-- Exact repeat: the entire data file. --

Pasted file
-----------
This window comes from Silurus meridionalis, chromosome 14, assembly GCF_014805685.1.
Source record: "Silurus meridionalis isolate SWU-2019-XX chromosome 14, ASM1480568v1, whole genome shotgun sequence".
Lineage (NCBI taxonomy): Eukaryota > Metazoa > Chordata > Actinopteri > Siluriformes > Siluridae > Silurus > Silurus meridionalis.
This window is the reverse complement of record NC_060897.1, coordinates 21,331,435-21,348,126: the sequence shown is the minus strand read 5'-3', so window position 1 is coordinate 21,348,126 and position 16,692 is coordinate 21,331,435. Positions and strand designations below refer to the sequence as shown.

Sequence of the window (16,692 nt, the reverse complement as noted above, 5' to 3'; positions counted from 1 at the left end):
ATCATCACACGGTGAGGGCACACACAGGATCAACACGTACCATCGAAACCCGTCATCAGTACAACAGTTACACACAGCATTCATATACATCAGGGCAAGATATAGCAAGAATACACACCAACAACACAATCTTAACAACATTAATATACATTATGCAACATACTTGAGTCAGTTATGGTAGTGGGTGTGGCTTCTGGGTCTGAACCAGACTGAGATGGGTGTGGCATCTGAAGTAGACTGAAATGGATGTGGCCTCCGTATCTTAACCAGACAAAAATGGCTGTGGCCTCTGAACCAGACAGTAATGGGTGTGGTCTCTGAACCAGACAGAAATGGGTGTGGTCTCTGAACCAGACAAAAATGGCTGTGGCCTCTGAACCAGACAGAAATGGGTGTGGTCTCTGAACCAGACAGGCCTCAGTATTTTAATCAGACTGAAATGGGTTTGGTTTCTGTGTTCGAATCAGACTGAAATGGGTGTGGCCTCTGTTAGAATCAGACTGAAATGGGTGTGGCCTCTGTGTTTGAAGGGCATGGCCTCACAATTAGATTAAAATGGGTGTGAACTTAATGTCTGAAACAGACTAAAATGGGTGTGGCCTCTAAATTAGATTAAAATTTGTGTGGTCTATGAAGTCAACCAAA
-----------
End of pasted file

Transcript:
This window comes from Silurus meridionalis, chromosome 14, assembly GCF_014805685.1.
Source record: "Silurus meridionalis isolate SWU-2019-XX chromosome 14, ASM1480568v1, whole genome shotgun sequence".
Lineage (NCBI taxonomy): Eukaryota > Metazoa > Chordata > Actinopteri > Siluriformes > Siluridae > Silurus > Silurus meridionalis.
This window is the reverse complement of record NC_060897.1, coordinates 21,331,435-21,348,126: the sequence shown is the minus strand read 5'-3', so window position 1 is coordinate 21,348,126 and position 16,692 is coordinate 21,331,435. Positions and strand designations below refer to the sequence as shown.

Sequence of the window (16,692 nt, the reverse complement as noted above, 5' to 3'; positions counted from 1 at the left end):
ATCATCACACGGTGAGGGCACACACAGGATCAACACGTACCATCGAAACCCGTCATCAGTACAACAGTTACACACAGCATTCATATACATCAGGGCAAGATATAGCAAGAATACACACCAACAACACAATCTTAACAACATTAATATACATTATGCAACATACTTGAGTCAGTTATGGTAGTGGGTGTGGCTTCTGGGTCTGAACCAGACTGAGATGGGTGTGGCATCTGAAGTAGACTGAAATGGATGTGGCCTCCGTATCTTAACCAGACAAAAATGGCTGTGGCCTCTGAACCAGACAGTAATGGGTGTGGTCTCTGAACCAGACAGAAATGGGTGTGGTCTCTGAACCAGACAAAAATGGCTGTGGCCTCTGAACCAGACAGAAATGGGTGTGGTCTCTGAACCAGACAGGCCTCAGTATTTTAATCAGACTGAAATGGGTTTGGTTTCTGTGTTCGAATCAGACTGAAATGGGTGTGGCCTCTGTTAGAATCAGACTGAAATGGGTGTGGCCTCTGTGTTTGAAGGGCATGGCCTCACAATTAGATTAAAATGGGTGTGAACTTAATGTCTGAAACAGACTAAAATGGGTGTGGCCTCTAAATTAGATTAAAATTTGTGTGGTCTATGAAGTCAACCAAA